Indiana University

More than an impressive home for entertaining, the house was the center of a working farm. Its gardens and pastures emphasized the family’s dependence on the land. Like other Bloomington residents, the Wylies tended livestock, raised poultry, and harvested crops. The grounds included outbuildings to support the large family and their station in the community: a smoke house and chicken coop, an icehouse and barn, even a carriage house. The property demanded Wylie’s attention, and he was both a committed laborer and dutiful landowner.

Brief History of the Wylie House

Indiana University purchased the Wylie House in 1947. Herman B Wells was then the university president, and he knew the house held great potential as an educational resource. Wells envisioned the home as a teaching museum and a lasting tribute to IU’s humble roots. He hoped the university would one day also purchase the surrounding properties, tear down the neighboring houses, and re-create the 20-acre homestead that existed in Wylie’s day. At the very least, Wells hoped to create a buffer around the museum, to border the home with parkland, and to create near downtown Bloomington a greater sense of the pioneer homestead.

Budget constraints, however, stalled Wells’ vision. Instead, the IU Press occupied the house from 1951 through 1959. Indiana University undertook a major restoration of the historic home in 1961 that lasted nearly five years. The furnace and most of the indoor plumbing were removed and the walls replastered; a back porch was also removed and the front porch and entry were returned to their original configuration. The house opened as a historic house museum in 1965. Under the direction of Mary Craig, then university archivist, the home was well-loved, but struggled nevertheless: it had limited hours of operation, displayed few nineteenth-century furnishings, and lacked a focus for interpretation.

National Recognition

In 1977, the house was listed on the National Register of Historic Places. Between 1985 and 1998, however, the museum truly began to blossom. Curator Bonnie Williams refined the educational goals and began to furnish the house as it might have looked in the 1840s when Andrew Wylie and his family lived there. “It’s a home,” she said, “not a re-created exhibit of a home, but a place where babies were born, people worked and grew up. It’s real.” Williams added an heirloom garden, which today is one of the museum’s most popular features. She and others also conducted extensive research: they transcribed and published more than 300 Wylie family letters; studied papers such as store receipts, bills, and recipes; and conducted genealogical research and identified Wylie descendants.

The Museum Today

Jo Burgess became director of the Wylie House Museum in 2000; the next year the university completed a historic structure report that documented the history of the house and made recommendations for the work necessary to preserve it.

Landscapers cleared the front yard so that the house more closely approximated its nineteenth-century appearance. Two local artists who specialize in historic paint treatments stenciled the parlor walls and marbleized the wooden mantelpiece. Furnishings, either purchased by Burgess or donated by Wylie descendants and museum friends, began to fill the rooms.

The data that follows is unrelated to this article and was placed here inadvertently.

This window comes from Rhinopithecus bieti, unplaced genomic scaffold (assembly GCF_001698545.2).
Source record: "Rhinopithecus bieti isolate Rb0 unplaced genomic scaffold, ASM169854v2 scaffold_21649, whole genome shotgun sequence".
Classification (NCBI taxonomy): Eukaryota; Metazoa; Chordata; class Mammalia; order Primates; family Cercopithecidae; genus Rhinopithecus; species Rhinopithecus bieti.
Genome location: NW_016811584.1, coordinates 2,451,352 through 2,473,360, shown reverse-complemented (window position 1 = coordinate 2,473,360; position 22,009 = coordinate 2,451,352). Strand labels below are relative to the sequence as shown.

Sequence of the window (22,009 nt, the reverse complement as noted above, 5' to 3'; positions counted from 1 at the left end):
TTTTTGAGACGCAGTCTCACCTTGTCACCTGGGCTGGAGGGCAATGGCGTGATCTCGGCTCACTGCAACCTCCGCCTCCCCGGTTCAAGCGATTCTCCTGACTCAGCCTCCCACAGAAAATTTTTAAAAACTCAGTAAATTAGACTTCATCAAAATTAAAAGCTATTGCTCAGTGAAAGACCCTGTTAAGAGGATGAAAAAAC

Dr. Wells, an avid collector of antiques, specified in his will that the Wylie House Museum staff should have access to his collection of furnishings. Following Wells’ death in 2000, numerous pieces of his furniture filled the gaps in the collection. A wing chair, footstool, and 14 dining room chairs were eventually reupholstered in period reproduction fabric.

Burgess renewed programming and rotated exhibitions to attract first-time and repeat visitors. Special exhibits of antique quilts and coverlets drew large numbers. She displayed portions of the university’s Elizabeth Sage Historic Costume Collection several times, bringing authentic nineteenth-century clothing into the house. She also produced exhibits featuring antique musical instruments and toys.

A New Beginning

Today, the elegantly appointed rooms and working gardens provide inspiration and historical reference for students of architecture, photography, design, literature, history, education, folklore, anthropology, and sociology. In addition to hosting classes from IU, the museum attracts interested visitors from Bloomington and across Indiana, including elementary- and middle- school students.

The Wylie House Museum also hosts a number of special events, including concerts, open houses, seed and plant sales, and garden fairs. In 2006, more than 1,900 visitors experienced the way in which Andrew Wylie lived on the property with his wife and children.

Enriching the Future

Recent acquisitions from the estate of Morton Bradley Jr., the great grandson of Theophilus A. Wylie, will significantly increase the Wylie’s family presence in the house and the new education center. Family china and glassware, furniture, jewelry, photographs, books, and textiles made their way back to Wylie House from Bradley’s residence in Boston. Hundreds of family letters, which Bradley saved in his attic, will enrich understanding of the second Wylie family to inhabit the house.